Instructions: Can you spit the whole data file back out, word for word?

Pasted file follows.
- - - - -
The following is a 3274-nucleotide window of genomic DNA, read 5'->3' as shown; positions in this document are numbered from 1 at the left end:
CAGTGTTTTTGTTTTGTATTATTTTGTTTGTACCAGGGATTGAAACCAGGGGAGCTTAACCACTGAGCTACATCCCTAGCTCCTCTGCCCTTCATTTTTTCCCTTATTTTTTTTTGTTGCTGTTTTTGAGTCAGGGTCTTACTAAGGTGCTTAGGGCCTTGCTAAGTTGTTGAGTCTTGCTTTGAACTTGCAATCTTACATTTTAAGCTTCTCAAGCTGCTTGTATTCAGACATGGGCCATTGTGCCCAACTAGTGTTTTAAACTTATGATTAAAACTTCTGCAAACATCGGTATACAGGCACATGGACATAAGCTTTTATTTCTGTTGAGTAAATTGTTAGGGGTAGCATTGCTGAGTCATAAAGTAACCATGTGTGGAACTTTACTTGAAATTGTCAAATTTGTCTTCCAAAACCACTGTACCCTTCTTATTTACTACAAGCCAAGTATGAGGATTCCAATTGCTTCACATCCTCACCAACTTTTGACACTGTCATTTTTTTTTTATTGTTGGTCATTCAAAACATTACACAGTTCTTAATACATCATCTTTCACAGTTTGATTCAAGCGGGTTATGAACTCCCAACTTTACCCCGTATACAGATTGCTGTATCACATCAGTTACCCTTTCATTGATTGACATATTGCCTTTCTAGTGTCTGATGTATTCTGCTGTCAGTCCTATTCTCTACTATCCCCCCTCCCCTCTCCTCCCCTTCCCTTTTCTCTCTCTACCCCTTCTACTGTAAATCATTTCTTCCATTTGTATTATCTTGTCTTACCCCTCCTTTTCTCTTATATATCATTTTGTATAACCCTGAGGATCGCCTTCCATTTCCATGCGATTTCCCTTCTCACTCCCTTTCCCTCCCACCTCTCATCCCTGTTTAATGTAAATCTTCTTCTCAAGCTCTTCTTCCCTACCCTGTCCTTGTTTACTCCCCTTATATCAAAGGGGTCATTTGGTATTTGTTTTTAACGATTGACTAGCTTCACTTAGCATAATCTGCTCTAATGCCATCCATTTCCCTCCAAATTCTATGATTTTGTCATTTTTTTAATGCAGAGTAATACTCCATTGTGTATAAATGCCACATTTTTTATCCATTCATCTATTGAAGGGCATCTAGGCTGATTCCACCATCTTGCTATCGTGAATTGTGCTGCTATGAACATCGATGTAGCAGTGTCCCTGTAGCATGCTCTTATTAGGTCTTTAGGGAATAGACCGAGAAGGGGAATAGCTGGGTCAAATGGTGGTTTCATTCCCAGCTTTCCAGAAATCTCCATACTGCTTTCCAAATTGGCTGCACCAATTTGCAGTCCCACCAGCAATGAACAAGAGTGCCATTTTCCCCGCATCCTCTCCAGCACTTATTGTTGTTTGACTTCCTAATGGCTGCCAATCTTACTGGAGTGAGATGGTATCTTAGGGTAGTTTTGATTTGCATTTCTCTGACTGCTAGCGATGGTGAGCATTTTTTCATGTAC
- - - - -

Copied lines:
The following is a 3274-nucleotide window of genomic DNA, read 5'->3' as shown; positions in this document are numbered from 1 at the left end:
CAGTGTTTTTGTTTTGTATTATTTTGTTTGTACCAGGGATTGAAACCAGGGGAGCTTAACCACTGAGCTACATCCCTAGCTCCTCTGCCCTTCATTTTTTCCCTTATTTTTTTTTGTTGCTGTTTTTGAGTCAGGGTCTTACTAAGGTGCTTAGGGCCTTGCTAAGTTGTTGAGTCTTGCTTTGAACTTGCAATCTTACATTTTAAGCTTCTCAAGCTGCTTGTATTCAGACATGGGCCATTGTGCCCAACTAGTGTTTTAAACTTATGATTAAAACTTCTGCAAACATCGGTATACAGGCACATGGACATAAGCTTTTATTTCTGTTGAGTAAATTGTTAGGGGTAGCATTGCTGAGTCATAAAGTAACCATGTGTGGAACTTTACTTGAAATTGTCAAATTTGTCTTCCAAAACCACTGTACCCTTCTTATTTACTACAAGCCAAGTATGAGGATTCCAATTGCTTCACATCCTCACCAACTTTTGACACTGTCATTTTTTTTTTATTGTTGGTCATTCAAAACATTACACAGTTCTTAATACATCATCTTTCACAGTTTGATTCAAGCGGGTTATGAACTCCCAACTTTACCCCGTATACAGATTGCTGTATCACATCAGTTACCCTTTCATTGATTGACATATTGCCTTTCTAGTGTCTGATGTATTCTGCTGTCAGTCCTATTCTCTACTATCCCCCCTCCCCTCTCCTCCCCTTCCCTTTTCTCTCTCTACCCCTTCTACTGTAAATCATTTCTTCCATTTGTATTATCTTGTCTTACCCCTCCTTTTCTCTTATATATCATTTTGTATAACCCTGAGGATCGCCTTCCATTTCCATGCGATTTCCCTTCTCACTCCCTTTCCCTCCCACCTCTCATCCCTGTTTAATGTAAATCTTCTTCTCAAGCTCTTCTTCCCTACCCTGTCCTTGTTTACTCCCCTTATATCAAAGGGGTCATTTGGTATTTGTTTTTAACGATTGACTAGCTTCACTTAGCATAATCTGCTCTAATGCCATCCATTTCCCTCCAAATTCTATGATTTTGTCATTTTTTTAATGCAGAGTAATACTCCATTGTGTATAAATGCCACATTTTTTATCCATTCATCTATTGAAGGGCATCTAGGCTGATTCCACCATCTTGCTATCGTGAATTGTGCTGCTATGAACATCGATGTAGCAGTGTCCCTGTAGCATGCTCTTATTAGGTCTTTAGGGAATAGACCGAGAAGGGGAATAGCTGGGTCAAATGGTGGTTTCATTCCCAGCTTTCCAGAAATCTCCATACTGCTTTCCAAATTGGCTGCACCAATTTGCAGTCCCACCAGCAATGAACAAGAGTGCCATTTTCCCCGCATCCTCTCCAGCACTTATTGTTGTTTGACTTCCTAATGGCTGCCAATCTTACTGGAGTGAGATGGTATCTTAGGGTAGTTTTGATTTGCATTTCTCTGACTGCTAGCGATGGTGAGCATTTTTTCATGTAC